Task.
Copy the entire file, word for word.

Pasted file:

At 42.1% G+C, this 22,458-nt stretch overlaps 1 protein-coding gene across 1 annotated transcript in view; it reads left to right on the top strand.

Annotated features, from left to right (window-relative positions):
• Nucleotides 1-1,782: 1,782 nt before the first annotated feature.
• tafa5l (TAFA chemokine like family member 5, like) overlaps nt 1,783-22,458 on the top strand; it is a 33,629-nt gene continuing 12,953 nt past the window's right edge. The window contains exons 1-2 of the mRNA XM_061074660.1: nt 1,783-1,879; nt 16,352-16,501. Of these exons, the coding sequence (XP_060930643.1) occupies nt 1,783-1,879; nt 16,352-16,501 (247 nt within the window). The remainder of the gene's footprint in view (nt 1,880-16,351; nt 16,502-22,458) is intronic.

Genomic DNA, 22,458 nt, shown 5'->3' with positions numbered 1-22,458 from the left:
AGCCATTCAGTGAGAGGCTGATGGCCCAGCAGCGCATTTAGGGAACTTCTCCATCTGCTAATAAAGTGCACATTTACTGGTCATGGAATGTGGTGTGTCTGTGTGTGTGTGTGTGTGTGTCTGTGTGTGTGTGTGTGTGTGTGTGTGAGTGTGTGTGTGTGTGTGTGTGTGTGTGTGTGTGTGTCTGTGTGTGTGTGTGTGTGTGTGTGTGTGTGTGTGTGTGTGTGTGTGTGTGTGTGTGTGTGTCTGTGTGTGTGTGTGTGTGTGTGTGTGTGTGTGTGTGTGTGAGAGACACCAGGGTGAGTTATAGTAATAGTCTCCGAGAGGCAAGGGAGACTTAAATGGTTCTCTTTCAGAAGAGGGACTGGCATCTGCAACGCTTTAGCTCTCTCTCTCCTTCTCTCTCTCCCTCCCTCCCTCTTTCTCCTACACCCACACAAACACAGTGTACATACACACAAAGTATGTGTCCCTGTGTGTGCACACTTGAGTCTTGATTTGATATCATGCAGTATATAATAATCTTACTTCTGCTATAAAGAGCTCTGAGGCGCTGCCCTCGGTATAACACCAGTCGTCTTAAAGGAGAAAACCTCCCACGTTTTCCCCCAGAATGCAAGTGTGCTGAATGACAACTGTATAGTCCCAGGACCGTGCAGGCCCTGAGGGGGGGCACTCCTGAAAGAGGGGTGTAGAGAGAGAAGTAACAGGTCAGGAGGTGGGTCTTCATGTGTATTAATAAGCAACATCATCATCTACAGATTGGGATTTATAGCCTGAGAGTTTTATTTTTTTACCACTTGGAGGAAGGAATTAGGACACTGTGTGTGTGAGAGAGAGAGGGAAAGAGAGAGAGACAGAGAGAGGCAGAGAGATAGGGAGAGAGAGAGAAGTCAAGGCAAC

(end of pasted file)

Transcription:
At 42.1% G+C, this 22,458-nt stretch overlaps 1 protein-coding gene across 1 annotated transcript in view; it reads left to right on the top strand.

Annotated features, from left to right (window-relative positions):
• Nucleotides 1-1,782: 1,782 nt before the first annotated feature.
• tafa5l (TAFA chemokine like family member 5, like) overlaps nt 1,783-22,458 on the top strand; it is a 33,629-nt gene continuing 12,953 nt past the window's right edge. The window contains exons 1-2 of the mRNA XM_061074660.1: nt 1,783-1,879; nt 16,352-16,501. Of these exons, the coding sequence (XP_060930643.1) occupies nt 1,783-1,879; nt 16,352-16,501 (247 nt within the window). The remainder of the gene's footprint in view (nt 1,880-16,351; nt 16,502-22,458) is intronic.

Genomic DNA, 22,458 nt, shown 5'->3' with positions numbered 1-22,458 from the left:
AGCCATTCAGTGAGAGGCTGATGGCCCAGCAGCGCATTTAGGGAACTTCTCCATCTGCTAATAAAGTGCACATTTACTGGTCATGGAATGTGGTGTGTCTGTGTGTGTGTGTGTGTGTGTCTGTGTGTGTGTGTGTGTGTGTGTGTGAGTGTGTGTGTGTGTGTGTGTGTGTGTGTGTGTGTGTCTGTGTGTGTGTGTGTGTGTGTGTGTGTGTGTGTGTGTGTGTGTGTGTGTGTGTGTGTGTGTCTGTGTGTGTGTGTGTGTGTGTGTGTGTGTGTGTGTGTGTGAGAGACACCAGGGTGAGTTATAGTAATAGTCTCCGAGAGGCAAGGGAGACTTAAATGGTTCTCTTTCAGAAGAGGGACTGGCATCTGCAACGCTTTAGCTCTCTCTCTCCTTCTCTCTCTCCCTCCCTCCCTCTTTCTCCTACACCCACACAAACACAGTGTACATACACACAAAGTATGTGTCCCTGTGTGTGCACACTTGAGTCTTGATTTGATATCATGCAGTATATAATAATCTTACTTCTGCTATAAAGAGCTCTGAGGCGCTGCCCTCGGTATAACACCAGTCGTCTTAAAGGAGAAAACCTCCCACGTTTTCCCCCAGAATGCAAGTGTGCTGAATGACAACTGTATAGTCCCAGGACCGTGCAGGCCCTGAGGGGGGGCACTCCTGAAAGAGGGGTGTAGAGAGAGAAGTAACAGGTCAGGAGGTGGGTCTTCATGTGTATTAATAAGCAACATCATCATCTACAGATTGGGATTTATAGCCTGAGAGTTTTATTTTTTTACCACTTGGAGGAAGGAATTAGGACACTGTGTGTGTGAGAGAGAGAGGGAAAGAGAGAGAGACAGAGAGAGGCAGAGAGATAGGGAGAGAGAGAGAAGTCAAGGCAAC